by Fr. Bob Pelton.
It was a cool day, one of very few in that summer of 1958. After my first year in the seminary, Fr. Callahan, the director of Madonna House priests, sent me to Winslow to help our staff at La Casa de Nuestra Senora teach daily catechism classes to the children and teenagers of their parish, Madre de Dios.
My classroom was an old school bus that heated up quickly every morning under the Arizona sun, so I was happy for the coolness of the day even though that day students and teachers had spent it at the creek, not in class. We splashed in the creek. Some of us scrambled up the hill on the creek’s west bank. We ate our sandwiches and apples.
I was just beginning to appreciate the vastness of the llano, the high plain, and of the sky that arched above it. You can feel small surrounded by such a great and silent space when you aren’t used to it.
After a few hours we climbed into the buses, one driven by Fr. Hannon, the pastor, and the other by Phil Knight of Madonna House, to return to Winslow. I was in Fr. Hannon’s bus, and we arrived back at the church first.
The kids piled out of the bus, and I was standing with two eight-year-old boys at the edge of the driveway. The boys were being boys, jostling and pushing each other, giggling, still full of energy.
The second bus began to pull up by the church. Phil was driving very slowly, but the bus was moving steadily toward us, fifteen feet away, ten, eight, when suddenly one boy gave his friend a hard push, and he began to fall right into the path of the right wheel of the bus.
There was nothing that could be done. The bus was a foot or two away. The boy was falling. He looked startled. The pusher and I watched, helpless. Then in mid-air the falling boy’s body was moved instantly to the right, and the wheel of the bus passed harmlessly a few inches from his head.
The hair on the back of my head stood up It was hard to tell who was more stunned, the boy who had fallen or the boy who had pushed him. Or me.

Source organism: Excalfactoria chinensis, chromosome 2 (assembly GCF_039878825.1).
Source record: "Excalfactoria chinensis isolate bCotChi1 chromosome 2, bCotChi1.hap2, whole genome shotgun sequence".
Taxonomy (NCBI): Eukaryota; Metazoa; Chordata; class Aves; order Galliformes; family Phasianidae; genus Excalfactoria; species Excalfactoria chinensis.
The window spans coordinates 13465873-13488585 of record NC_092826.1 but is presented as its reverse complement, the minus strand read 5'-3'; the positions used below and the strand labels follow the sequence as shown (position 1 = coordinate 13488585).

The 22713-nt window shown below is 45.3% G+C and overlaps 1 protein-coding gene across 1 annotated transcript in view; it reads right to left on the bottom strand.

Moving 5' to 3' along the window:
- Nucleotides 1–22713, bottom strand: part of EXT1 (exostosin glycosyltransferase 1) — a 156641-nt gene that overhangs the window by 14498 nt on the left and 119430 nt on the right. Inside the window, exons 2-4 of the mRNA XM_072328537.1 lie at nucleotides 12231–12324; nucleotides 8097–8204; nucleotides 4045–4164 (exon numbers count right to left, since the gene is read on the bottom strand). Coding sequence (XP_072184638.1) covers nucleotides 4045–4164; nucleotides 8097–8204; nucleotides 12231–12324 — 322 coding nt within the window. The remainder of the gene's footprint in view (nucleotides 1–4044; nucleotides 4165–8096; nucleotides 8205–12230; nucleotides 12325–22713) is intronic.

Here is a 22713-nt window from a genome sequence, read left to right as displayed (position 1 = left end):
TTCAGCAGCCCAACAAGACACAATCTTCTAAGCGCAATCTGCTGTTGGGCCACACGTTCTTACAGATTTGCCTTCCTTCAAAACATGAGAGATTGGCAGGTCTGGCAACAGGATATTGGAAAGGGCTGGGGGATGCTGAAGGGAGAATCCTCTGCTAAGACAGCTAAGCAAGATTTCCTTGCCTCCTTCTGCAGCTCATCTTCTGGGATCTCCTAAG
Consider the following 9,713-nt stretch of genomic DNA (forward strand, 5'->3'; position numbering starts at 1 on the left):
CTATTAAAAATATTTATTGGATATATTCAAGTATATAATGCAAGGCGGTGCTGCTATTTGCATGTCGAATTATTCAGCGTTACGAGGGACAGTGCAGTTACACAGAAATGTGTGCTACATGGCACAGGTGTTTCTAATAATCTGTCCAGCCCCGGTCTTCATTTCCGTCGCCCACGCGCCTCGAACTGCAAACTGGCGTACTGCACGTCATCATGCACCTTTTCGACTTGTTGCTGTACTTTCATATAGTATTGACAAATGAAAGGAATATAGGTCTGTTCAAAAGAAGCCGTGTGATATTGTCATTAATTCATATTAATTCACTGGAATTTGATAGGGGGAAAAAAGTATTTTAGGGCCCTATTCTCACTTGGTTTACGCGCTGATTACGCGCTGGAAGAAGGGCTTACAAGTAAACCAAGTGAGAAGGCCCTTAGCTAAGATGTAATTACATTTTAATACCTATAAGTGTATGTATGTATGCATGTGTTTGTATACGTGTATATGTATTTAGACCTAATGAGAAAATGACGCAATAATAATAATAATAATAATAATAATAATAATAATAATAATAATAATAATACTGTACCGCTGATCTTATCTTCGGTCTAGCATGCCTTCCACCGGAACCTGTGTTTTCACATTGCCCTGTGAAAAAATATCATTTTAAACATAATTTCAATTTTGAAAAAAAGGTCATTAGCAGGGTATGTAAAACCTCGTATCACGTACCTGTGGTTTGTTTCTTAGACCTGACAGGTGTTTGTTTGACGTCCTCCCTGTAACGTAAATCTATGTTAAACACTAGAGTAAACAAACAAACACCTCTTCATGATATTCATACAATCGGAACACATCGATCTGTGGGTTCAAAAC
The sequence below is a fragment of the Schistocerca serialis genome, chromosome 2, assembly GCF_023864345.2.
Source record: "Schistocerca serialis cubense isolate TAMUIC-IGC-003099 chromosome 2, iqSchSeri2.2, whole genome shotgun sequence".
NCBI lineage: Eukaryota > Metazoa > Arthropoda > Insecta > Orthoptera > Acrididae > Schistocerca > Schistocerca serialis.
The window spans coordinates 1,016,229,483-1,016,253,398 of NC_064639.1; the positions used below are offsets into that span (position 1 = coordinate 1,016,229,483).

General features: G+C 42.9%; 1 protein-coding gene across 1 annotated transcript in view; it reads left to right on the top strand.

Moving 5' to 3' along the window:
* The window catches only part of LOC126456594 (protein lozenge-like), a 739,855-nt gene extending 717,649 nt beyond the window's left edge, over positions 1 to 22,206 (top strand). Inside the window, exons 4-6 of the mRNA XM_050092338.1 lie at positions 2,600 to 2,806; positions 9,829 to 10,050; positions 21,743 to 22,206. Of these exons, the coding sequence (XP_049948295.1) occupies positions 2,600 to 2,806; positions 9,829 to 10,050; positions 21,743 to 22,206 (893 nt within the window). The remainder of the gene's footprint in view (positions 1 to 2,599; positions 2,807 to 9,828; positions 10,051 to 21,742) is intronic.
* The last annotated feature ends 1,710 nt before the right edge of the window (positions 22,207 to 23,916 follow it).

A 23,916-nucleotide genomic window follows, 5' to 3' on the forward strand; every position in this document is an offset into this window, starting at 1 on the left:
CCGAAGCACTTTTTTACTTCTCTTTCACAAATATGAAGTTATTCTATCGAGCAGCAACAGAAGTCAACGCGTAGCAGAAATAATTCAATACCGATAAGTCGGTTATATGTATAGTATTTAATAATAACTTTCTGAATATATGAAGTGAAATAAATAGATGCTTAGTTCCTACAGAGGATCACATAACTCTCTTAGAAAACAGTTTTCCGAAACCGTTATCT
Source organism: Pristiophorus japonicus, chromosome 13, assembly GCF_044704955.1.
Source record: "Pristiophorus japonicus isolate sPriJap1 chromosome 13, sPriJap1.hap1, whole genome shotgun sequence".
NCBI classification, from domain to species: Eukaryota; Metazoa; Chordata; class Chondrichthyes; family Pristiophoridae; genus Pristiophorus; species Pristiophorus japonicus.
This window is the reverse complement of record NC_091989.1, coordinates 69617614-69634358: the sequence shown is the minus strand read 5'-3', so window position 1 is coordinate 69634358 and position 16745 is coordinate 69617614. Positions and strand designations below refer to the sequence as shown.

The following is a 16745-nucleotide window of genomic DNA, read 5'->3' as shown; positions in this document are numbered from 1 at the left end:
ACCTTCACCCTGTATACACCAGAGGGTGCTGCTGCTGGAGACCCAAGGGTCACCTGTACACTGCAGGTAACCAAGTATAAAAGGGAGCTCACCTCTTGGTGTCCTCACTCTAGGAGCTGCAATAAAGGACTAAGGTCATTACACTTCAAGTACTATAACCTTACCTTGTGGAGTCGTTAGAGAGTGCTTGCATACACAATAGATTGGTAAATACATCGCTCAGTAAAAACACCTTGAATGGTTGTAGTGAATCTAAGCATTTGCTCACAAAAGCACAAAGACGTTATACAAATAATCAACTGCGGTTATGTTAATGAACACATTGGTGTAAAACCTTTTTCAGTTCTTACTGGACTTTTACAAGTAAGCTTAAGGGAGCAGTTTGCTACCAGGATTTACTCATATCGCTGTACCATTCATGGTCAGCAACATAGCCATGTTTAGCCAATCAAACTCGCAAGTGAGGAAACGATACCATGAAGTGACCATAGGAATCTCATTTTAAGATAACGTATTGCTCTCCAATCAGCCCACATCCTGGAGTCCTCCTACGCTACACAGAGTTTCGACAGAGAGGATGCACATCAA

They looked at each other for a second, and in another second the fallen boy was on his feet, and he was laughing with his friend, and they were running off, still jostling each other.
I replayed the scene in my mind. The kid was falling. His back was toward the driveway and his arms were in front of him. He had no control over his body. Something else—Somebody else—had pushed him clear. I had witnessed a miracle.
And I knew that since it was almost certain that neither the pusher nor the pushed was going to remember this three-second drama, the miracle was apparently worked even more for me than for them.
The scene is as vivid in my mind 49 years later as this computer now before my eyes.
Many other scenes from that summer when I was 22 remain in my memory—the beauty of the San Francisco Peaks and the Grand Canyon, the ugliness of prejudice and discrimination, many faces, many, many faces—yet it’s the memory of the miracle I saw right next to the Church of the Mother of God that continues to speak most powerfully to me.
I have never been surprised that this miracle happened in Winslow, a small town in the vastness of the llano, nor was I surprised when some forty years later, about ten years ago now, La Casa discovered and began to teach the Catechism of the Good Shepherd.
Why wouldn’t the Good Shepherd especially want to show his hand in a place where need and faith meet? Any child can feel small and falling in the great and silent space of the world.
And if the Good Shepherd reached out to break one child’s fall even as he revealed the movement of his hand to another somewhat older child, why wouldn’t this second child do his best ever after to tell everyone that this most powerful and merciful hand, so evident in Winslow, is everywhere?
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